A Multicenter Allelic Analysis of Diffuse Idiopathic Skeletal Hyperostosis: Nature Versus Nurture?

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BACKGROUND: Diffuse idiopathic skeletal hyperostosis (DISH) is an incompletely defined disease process with no known unifying pathophysiological mechanism.

OBJECTIVE: To our knowledge, no genetic studies have been performed in a North American population. To summarize genetic findings from previous studies and to comprehensively test for these associations in a novel and diverse, multi-institutional population.

METHODS: Cross-sectional, single nucleotide polymorphism (SNP) analysis was performed in 55 of 121 enrolled patients with DISH. Baseline demographic data were available on 100 patients. Based on allele selection from previous studies and related disease conditions, sequencing was performed on COL11A2, COL6A6, fibroblast growth factor 2 gene, LEMD3, TGFB1, and TLR1 genes and compared with global haplotype rates.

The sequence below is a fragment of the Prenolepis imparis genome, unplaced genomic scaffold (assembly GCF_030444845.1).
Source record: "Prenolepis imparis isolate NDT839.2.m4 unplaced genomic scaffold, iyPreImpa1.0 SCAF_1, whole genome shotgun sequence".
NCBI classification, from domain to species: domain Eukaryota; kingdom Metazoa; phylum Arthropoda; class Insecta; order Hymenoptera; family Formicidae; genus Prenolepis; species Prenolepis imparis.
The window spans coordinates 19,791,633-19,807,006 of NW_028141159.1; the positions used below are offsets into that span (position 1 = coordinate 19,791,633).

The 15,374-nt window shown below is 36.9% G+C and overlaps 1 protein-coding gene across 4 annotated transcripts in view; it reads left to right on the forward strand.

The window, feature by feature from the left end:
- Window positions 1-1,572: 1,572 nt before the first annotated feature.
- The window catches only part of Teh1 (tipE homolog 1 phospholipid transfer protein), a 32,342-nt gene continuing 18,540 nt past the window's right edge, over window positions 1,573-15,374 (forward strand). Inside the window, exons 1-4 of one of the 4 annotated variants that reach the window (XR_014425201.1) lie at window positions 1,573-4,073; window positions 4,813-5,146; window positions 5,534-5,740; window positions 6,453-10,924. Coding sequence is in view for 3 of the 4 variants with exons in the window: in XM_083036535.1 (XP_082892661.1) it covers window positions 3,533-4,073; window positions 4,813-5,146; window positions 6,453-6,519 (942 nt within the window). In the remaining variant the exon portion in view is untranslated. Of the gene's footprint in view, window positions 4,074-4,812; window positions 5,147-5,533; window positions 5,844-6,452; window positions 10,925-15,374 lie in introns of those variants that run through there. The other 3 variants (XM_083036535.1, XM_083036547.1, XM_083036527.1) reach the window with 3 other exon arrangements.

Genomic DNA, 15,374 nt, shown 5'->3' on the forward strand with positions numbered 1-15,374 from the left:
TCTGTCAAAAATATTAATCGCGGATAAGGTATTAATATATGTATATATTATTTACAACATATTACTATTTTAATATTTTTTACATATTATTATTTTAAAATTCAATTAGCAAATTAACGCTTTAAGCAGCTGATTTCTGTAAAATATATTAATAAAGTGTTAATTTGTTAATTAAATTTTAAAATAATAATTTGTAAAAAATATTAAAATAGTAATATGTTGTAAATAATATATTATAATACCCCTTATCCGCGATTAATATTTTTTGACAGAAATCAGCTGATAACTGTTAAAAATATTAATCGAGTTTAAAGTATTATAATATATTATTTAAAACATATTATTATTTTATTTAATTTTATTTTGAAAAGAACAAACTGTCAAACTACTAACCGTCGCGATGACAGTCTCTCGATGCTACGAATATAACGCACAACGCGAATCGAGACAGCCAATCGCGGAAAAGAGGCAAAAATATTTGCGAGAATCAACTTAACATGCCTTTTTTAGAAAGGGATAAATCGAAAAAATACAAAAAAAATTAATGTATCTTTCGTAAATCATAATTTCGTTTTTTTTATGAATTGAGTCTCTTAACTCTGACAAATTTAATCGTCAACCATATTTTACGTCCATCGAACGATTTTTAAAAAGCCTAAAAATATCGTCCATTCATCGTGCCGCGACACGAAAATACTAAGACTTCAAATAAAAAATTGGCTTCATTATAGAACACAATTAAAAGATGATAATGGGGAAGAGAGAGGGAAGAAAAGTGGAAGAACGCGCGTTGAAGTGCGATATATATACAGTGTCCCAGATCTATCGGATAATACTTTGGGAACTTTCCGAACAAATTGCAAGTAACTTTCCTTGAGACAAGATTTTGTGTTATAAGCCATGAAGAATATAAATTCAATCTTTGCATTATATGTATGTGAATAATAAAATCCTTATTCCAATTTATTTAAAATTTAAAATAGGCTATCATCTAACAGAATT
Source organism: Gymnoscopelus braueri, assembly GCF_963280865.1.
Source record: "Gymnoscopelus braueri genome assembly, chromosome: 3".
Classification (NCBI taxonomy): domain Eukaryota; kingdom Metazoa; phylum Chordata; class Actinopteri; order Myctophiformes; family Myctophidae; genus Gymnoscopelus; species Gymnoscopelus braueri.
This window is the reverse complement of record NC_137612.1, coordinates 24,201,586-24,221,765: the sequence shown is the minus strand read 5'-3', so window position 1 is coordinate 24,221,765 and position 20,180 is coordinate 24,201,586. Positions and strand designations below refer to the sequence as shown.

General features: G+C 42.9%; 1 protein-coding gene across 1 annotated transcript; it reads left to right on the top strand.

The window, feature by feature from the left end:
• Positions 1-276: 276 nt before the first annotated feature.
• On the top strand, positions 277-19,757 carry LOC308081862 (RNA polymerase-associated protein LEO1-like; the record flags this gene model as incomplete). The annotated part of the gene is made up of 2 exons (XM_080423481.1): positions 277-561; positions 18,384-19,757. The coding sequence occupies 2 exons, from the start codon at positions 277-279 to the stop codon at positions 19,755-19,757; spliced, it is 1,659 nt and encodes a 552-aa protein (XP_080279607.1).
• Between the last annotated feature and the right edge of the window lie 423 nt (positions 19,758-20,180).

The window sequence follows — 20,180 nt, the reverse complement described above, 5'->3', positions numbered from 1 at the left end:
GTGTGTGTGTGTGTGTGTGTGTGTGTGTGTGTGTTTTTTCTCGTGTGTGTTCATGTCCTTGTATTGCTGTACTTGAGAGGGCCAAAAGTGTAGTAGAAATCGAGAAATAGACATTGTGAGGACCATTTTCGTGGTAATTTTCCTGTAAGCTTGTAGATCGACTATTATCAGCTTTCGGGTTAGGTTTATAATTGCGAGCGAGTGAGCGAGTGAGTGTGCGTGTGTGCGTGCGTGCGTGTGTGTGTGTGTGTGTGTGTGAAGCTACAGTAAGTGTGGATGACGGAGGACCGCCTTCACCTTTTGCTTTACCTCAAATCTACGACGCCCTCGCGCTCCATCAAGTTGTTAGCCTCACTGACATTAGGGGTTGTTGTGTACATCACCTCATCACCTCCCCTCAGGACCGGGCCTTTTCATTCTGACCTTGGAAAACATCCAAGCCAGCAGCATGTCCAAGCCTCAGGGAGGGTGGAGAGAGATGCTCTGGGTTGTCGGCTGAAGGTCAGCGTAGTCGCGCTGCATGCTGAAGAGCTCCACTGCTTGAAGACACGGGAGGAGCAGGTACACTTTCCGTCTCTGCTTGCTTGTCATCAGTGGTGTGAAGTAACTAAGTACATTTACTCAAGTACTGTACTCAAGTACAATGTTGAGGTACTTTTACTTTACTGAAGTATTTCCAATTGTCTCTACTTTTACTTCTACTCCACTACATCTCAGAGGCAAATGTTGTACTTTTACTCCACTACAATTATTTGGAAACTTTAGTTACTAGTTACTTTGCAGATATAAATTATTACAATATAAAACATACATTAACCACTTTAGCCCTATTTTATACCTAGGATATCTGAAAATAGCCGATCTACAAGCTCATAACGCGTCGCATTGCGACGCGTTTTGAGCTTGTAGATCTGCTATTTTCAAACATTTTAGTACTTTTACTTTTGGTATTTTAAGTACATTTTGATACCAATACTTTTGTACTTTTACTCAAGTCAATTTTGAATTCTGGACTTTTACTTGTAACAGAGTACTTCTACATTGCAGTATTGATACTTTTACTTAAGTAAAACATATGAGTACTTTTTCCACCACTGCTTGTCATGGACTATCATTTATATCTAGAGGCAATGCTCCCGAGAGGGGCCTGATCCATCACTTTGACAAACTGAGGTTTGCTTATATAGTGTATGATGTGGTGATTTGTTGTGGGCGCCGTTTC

RESULTS: Consistent with previous studies, older age (mean 71 years), male sex predominance (80%), a high frequency of type 2 diabetes (54%), and renal disease (17%) were observed. Unique findings included high rates of tobacco use (11% currently smoking, 55% former smoker), a higher predominance of cervical DISH (70%) relative to other locations (30%), and an especially high rate of type 2 diabetes in patients with DISH and ossification of the posterior longitudinal ligament (100%) relative to DISH alone (100% vs 47%, P < .001). Compared with global allele rates, we found higher rates of SNPs in 5 of 9 tested genes (P < .05).

CONCLUSION: We identified 5 SNPs in patients with DISH that occurred more frequently than a global reference. We also identified novel environmental associations. We hypothesize that DISH represents a heterogeneous condition with both multiple genetic and environmental influences.

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ePub ahead of print